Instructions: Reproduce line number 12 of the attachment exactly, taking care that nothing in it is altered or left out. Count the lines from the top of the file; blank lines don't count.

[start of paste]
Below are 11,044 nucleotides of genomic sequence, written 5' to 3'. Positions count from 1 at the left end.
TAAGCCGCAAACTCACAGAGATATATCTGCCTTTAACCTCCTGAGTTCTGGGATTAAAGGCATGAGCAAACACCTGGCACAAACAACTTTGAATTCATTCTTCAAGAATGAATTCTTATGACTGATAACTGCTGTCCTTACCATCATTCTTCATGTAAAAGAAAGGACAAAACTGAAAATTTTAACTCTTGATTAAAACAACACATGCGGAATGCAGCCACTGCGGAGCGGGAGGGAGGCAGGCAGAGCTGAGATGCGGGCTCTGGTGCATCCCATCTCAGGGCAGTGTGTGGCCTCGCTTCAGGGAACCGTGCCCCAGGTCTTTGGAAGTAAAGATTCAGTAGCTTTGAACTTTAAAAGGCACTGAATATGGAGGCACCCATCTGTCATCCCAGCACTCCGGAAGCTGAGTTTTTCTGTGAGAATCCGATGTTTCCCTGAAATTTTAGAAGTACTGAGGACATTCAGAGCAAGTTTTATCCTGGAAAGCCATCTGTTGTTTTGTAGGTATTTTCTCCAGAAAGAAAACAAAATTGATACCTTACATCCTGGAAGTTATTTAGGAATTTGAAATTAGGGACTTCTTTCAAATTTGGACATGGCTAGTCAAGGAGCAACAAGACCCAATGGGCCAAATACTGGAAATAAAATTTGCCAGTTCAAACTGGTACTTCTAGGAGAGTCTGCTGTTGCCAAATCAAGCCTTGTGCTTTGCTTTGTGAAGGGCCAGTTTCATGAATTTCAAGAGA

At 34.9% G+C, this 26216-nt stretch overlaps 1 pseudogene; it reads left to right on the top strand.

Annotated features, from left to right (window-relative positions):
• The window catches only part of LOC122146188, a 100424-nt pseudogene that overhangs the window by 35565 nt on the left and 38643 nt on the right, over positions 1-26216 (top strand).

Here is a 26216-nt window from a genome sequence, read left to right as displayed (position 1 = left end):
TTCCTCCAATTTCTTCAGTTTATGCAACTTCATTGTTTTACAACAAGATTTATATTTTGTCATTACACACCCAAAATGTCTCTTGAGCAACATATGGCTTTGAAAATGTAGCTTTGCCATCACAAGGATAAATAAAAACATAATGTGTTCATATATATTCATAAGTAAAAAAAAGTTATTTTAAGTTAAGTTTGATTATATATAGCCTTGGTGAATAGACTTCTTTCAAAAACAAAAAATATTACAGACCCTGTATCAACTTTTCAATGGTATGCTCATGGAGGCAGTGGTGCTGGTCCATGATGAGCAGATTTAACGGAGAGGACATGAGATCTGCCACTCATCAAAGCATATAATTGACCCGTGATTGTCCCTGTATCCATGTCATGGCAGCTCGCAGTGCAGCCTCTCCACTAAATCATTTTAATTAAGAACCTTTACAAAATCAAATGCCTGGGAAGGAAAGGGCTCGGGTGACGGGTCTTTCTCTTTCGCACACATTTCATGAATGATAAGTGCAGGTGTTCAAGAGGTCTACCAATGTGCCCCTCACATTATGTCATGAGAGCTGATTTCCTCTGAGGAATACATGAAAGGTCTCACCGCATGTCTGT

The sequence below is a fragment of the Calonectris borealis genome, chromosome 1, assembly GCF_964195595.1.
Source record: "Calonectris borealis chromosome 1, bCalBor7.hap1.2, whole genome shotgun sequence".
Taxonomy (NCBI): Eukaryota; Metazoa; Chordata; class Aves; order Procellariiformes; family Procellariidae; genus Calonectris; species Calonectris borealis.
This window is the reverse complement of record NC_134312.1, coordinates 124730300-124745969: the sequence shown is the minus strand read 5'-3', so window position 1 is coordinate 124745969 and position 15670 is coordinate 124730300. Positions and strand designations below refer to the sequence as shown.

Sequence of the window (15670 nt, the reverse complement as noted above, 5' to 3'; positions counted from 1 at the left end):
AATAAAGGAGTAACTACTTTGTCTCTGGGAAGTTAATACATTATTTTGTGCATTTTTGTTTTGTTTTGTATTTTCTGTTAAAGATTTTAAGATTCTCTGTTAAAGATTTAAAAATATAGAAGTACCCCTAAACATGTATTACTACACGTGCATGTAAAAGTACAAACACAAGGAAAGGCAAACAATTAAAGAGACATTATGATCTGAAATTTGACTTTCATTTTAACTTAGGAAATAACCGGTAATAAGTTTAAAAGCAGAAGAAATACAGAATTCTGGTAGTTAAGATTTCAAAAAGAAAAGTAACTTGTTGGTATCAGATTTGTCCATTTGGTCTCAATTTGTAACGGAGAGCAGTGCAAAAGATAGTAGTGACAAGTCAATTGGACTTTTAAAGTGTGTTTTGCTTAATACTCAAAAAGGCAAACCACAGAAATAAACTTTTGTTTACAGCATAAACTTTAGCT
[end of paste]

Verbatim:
Sequence of the window (15670 nt, the reverse complement as noted above, 5' to 3'; positions counted from 1 at the left end):